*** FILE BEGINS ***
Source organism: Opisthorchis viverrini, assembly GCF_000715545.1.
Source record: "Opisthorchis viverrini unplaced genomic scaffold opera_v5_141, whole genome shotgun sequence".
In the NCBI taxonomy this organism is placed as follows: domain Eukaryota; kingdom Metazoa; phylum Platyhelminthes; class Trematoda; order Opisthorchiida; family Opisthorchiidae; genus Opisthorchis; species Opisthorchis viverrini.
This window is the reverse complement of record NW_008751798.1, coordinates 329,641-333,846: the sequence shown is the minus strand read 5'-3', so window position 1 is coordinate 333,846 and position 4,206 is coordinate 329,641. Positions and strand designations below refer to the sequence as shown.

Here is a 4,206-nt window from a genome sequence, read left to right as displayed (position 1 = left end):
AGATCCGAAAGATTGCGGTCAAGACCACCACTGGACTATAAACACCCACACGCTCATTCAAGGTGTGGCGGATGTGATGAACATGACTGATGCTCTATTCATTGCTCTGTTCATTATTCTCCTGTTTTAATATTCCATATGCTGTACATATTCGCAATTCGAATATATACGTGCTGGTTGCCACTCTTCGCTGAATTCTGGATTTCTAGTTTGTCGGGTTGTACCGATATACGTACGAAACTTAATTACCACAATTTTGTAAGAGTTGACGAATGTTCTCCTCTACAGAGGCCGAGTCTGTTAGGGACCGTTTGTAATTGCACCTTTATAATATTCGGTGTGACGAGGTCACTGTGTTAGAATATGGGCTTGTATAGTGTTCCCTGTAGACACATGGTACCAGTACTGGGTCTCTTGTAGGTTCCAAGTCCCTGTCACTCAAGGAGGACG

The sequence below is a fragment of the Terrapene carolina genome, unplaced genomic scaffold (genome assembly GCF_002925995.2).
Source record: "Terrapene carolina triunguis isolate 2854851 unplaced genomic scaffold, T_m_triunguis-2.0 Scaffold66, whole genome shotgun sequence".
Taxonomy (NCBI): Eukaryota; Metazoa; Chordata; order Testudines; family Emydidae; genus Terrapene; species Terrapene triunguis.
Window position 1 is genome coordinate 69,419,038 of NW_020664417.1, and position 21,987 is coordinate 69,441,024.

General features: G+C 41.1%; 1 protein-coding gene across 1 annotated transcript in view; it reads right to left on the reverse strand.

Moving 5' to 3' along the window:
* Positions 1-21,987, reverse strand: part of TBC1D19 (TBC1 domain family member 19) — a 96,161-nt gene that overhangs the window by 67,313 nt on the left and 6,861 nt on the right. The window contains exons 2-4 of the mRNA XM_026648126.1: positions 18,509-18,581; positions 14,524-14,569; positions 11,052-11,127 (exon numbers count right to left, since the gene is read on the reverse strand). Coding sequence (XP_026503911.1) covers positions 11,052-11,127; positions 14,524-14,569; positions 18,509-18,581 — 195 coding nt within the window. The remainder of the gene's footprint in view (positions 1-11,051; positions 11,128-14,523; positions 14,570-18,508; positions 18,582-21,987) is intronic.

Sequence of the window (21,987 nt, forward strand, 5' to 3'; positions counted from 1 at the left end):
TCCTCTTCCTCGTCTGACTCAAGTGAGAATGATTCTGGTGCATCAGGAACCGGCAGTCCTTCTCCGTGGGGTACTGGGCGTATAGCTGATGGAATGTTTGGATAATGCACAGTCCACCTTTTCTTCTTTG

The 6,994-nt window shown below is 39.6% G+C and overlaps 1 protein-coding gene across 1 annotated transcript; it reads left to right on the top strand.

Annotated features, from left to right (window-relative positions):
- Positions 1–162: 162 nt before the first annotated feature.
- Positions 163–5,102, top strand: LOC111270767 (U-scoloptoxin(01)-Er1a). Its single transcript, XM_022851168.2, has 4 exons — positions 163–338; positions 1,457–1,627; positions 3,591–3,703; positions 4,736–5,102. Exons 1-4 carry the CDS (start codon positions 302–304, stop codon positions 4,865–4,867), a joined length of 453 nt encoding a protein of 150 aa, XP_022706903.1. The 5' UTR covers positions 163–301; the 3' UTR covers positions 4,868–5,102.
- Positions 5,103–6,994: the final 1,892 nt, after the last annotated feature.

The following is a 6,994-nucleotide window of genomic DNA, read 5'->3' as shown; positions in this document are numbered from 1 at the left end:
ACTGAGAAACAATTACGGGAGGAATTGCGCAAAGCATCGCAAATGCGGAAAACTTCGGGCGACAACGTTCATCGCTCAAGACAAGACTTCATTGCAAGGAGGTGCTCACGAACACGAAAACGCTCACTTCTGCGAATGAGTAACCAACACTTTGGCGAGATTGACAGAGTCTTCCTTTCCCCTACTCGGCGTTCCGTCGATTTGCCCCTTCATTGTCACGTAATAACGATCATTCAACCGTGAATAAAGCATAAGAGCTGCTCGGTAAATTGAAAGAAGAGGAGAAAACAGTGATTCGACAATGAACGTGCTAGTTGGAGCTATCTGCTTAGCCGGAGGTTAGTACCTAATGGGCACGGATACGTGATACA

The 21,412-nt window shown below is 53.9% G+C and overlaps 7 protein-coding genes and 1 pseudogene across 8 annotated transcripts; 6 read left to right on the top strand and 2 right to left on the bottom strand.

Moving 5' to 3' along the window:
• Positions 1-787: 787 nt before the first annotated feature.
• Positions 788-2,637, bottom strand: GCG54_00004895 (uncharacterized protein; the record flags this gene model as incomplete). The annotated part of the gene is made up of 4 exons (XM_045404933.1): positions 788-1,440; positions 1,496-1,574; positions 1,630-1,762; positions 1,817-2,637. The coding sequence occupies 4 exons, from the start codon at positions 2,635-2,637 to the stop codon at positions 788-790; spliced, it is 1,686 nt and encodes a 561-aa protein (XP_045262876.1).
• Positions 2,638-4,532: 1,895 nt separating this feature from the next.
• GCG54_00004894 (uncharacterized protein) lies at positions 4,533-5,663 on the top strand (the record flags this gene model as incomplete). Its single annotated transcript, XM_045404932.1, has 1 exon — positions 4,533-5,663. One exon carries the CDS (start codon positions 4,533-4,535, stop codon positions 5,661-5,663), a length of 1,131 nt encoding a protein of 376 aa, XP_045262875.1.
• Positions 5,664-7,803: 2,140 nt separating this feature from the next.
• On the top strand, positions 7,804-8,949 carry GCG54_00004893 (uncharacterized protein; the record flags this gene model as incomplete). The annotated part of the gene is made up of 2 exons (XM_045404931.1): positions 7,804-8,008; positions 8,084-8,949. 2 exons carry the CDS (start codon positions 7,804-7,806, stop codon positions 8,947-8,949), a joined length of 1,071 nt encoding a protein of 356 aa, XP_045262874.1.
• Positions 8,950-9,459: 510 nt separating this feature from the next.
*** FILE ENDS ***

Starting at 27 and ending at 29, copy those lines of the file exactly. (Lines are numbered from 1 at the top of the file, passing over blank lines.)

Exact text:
• Positions 2,638-4,532: 1,895 nt separating this feature from the next.
• GCG54_00004894 (uncharacterized protein) lies at positions 4,533-5,663 on the top strand (the record flags this gene model as incomplete). Its single annotated transcript, XM_045404932.1, has 1 exon — positions 4,533-5,663. One exon carries the CDS (start codon positions 4,533-4,535, stop codon positions 5,661-5,663), a length of 1,131 nt encoding a protein of 376 aa, XP_045262875.1.
• Positions 5,664-7,803: 2,140 nt separating this feature from the next.